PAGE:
Ivan Rabb, California
The 6’11” sophomore forward from Cal may be considered the old man among a young group of prospects, but at 19, Rabb has plenty of room to grow on the court. The Oakland native improved his scoring, rebounding and passing since his freshman season and averaged a double-double with 14 points and 10.5 rebounds per game. Rabb’s 17-point, 20-rebound outing against Lonzo Ball, TJ Leaf and UCLA on Jan. 5 is an example of why he may go in the top half of the first round.
Edrice “Bam” Adebayo, Kentucky
Yet another Kentucky freshman, Adebayo was one of the Wildcats’ driving forces down low, averaging 13 points and eight rebounds in 30.1 minutes per game. After starting the season with three double-doubles in his first eight games, the 6’10” forward tapered off, failing to reach double-digit rebound totals for over two months. Following that dry spell, though, Adebayo grabbed double-digit boards in six of his last 13 games, including a 15-point, 18-rebound night against Northern Kentucky in the NCAA Tournament. He may need more seasoning before making the jump to the league, but that won’t stop an NBA franchise from taking a chance on the talented youngster.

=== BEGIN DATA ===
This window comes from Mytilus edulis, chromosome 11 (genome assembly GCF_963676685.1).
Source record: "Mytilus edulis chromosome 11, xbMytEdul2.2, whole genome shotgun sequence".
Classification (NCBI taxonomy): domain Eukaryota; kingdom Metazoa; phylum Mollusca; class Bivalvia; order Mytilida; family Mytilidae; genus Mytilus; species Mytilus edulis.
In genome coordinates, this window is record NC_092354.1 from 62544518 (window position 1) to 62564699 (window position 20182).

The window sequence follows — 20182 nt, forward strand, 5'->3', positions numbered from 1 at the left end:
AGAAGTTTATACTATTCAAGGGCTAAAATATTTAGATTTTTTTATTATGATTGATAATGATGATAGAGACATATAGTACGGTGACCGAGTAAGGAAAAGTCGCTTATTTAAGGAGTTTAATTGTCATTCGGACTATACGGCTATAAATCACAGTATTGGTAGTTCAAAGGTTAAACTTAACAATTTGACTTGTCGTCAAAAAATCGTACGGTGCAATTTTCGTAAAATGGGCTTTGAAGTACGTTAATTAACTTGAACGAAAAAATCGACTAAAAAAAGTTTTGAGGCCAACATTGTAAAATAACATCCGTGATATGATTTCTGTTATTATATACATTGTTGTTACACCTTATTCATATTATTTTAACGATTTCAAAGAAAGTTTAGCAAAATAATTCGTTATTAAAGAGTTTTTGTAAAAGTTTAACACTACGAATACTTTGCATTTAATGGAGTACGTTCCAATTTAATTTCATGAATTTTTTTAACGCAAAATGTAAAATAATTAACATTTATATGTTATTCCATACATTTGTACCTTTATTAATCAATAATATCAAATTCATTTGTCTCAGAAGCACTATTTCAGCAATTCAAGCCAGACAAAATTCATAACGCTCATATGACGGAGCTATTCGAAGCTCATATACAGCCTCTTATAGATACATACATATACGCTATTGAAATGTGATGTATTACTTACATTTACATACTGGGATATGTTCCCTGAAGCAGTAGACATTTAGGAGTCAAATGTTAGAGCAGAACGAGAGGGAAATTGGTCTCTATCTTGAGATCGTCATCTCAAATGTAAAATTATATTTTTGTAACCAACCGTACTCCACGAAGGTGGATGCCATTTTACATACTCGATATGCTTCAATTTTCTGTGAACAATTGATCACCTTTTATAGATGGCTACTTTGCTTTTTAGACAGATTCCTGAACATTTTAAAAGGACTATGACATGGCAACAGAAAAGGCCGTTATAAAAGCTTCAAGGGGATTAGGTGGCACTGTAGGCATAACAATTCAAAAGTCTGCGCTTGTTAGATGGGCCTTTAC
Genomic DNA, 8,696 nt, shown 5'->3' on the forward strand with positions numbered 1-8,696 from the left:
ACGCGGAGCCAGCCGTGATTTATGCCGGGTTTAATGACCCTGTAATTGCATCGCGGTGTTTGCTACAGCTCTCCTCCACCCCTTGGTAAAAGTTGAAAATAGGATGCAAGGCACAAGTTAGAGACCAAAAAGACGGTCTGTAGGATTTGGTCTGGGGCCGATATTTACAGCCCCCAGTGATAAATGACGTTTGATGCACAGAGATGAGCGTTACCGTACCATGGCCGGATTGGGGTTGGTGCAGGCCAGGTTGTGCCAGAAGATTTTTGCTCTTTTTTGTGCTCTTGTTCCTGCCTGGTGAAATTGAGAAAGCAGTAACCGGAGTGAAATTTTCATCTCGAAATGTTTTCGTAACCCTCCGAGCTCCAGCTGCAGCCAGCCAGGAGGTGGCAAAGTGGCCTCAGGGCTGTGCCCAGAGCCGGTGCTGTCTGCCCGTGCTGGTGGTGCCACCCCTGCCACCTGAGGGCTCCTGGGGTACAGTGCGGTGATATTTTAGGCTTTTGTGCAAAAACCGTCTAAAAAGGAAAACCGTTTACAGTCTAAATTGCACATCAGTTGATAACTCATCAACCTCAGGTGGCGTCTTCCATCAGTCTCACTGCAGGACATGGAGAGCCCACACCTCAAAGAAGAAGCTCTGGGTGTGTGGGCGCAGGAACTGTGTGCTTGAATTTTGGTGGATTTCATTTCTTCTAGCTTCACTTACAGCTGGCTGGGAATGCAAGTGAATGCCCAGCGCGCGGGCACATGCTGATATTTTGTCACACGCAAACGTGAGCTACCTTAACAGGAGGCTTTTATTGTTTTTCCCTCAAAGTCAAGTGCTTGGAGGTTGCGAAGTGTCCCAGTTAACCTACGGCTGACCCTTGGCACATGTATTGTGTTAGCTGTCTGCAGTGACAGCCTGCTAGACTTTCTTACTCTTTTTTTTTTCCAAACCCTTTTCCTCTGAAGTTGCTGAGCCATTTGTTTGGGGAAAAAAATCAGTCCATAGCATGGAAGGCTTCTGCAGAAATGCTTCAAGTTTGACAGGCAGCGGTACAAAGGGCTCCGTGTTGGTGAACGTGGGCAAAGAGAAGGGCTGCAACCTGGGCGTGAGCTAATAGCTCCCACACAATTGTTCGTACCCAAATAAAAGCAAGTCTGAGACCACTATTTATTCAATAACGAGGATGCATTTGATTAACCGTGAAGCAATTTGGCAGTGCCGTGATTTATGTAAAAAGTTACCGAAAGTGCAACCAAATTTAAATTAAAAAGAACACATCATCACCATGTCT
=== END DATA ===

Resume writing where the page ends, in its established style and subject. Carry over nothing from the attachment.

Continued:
Dwayne Bacon, Florida State
The 21-year-old sophomore guard showcased his ability to score in his two seasons at FSU, averaging 15.8 then 17.2 points a game. In addition to raising his scoring average, Bacon also increased his field-goal and 3-point percentages to 45.2 and 33.3 percent, respectively. He scored in double figures in every game but one and recorded two steals in a game 11 times this season. Bacon helped lead the Seminoles to a 26-9 record and could be a viable draft option later in the lottery.
Lauri Markkanen, Arizona
The only seven-footer on this list, Markkanen’s size and scoring ability makes him an intriguing option. The Finnish forward averaged 15.6 points and 7.2 rebounds this season as a key component in Arizona’s 32-5 squad. Markkanen displayed his ability to stretch the floor, making 69-of-163 threes and shooting 49.2 percent overall from the field. He also shot 83.5 percent from the free-throw line. While his game lacks the expected benefits of his size, Markkanen has a unique skill set that, much like TJ Leaf’s, should translate well to an evolving NBA. With only 19 blocks this season and a relatively low rebounding total, Markkanen still has room to grow.